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I have a full system image using Acronis True Image Home 10 and want to run it as a virtual machine on Windows 7 Professional.

I have created a virtual machine but Windows Virtual PC doesn't allow access to a USB external hard disk when booting from the Acronis Recovery CD.

I've copied the backup onto the host machine and I can access it via the network using the Acronis boot CD but I'm wondering if there is an easier way?

Does any other free Virtual Machine software support USB devices during boot (i.e. I can restore a backup image from the USB hard disk directly)

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This step-by-step article describes how to create a Microsoft Virtual PC virtual hard disk that is an identical copy of a physical hard disk by using a backup disk image file.

How to create a Virtual PC hard disk image by using a backup disk image file

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This article does not relate to Virtual PC 2007 which comes with Windows 7 – Anthony Dec 30 '09 at 23:24
@Anthony - Virtual PC 2007 does not actually come with Windows 7. The feature is simply called Virtual PC if I am not mistaken. This might be splitting hairs but an incorrect statement is well incorrect. – Ramhound Sep 7 '12 at 11:33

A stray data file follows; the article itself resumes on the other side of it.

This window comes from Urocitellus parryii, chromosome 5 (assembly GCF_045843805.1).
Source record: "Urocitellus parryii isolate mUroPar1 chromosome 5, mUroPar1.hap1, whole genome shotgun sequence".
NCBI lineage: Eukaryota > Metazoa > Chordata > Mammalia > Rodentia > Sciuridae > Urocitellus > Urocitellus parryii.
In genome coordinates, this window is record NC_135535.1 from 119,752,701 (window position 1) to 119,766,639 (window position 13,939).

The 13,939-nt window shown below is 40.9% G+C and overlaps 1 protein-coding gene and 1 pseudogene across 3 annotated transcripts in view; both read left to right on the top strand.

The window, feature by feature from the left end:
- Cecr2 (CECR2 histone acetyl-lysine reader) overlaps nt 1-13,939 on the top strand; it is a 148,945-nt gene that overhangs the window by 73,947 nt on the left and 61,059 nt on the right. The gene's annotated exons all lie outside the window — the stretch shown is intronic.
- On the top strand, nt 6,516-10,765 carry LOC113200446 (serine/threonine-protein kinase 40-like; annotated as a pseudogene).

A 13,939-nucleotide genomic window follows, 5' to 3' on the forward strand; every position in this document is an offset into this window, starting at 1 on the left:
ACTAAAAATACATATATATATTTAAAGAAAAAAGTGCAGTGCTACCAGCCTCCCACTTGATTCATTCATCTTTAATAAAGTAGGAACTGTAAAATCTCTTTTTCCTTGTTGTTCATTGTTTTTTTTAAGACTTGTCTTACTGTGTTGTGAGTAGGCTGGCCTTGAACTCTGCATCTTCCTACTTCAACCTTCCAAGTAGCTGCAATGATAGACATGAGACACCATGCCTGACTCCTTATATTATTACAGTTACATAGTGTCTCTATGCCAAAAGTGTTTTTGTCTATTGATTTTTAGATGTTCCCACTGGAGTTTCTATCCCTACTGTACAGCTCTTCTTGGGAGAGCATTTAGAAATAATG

I recently investigated this and am hopeful you'll get a better answer. I found no FREE way to do it. I upgraded to Acronis Backup and Recovery 10 which WILL make virtual machines out of Acronis images anywhere you can point its browser. I suppose you could download a trial, install it on the would-be host machine, and try it out. That's what I did.

There are two things to note, however:

  1. I would get an error when trying to create a Virtual PC VM. Acronis reported that Vista (that's what my original machine ran) would not run in VPC. That's not true. I never pursued it, however, opting to create a VMWare VM which I then ran in VMWare Player successfully. I've done two P2V conversions from Acronis images this way.

  2. Also: It's simply not a brain-dead procedure. You may run into problems when you get the VM. For instance, some enterprise products will strip out drivers. Acronis does not. So, you could wind up with a VM that has driver conflicts or problems. Driver conflicts can, at least in VMWare's world, lead to an inability to install Tools or other issues. In my two test P2V, one wouldn't install a network driver until I found a workaround. The other was fine. FWIW, even in the land of enterprise-level virtualization you can run into problems like this.

Good luck!


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There is also the Universal Restore addon for TrueImage Workstation, IIRC, which is also not free, but a lot cheaper. – paradroid Oct 16 '10 at 17:03

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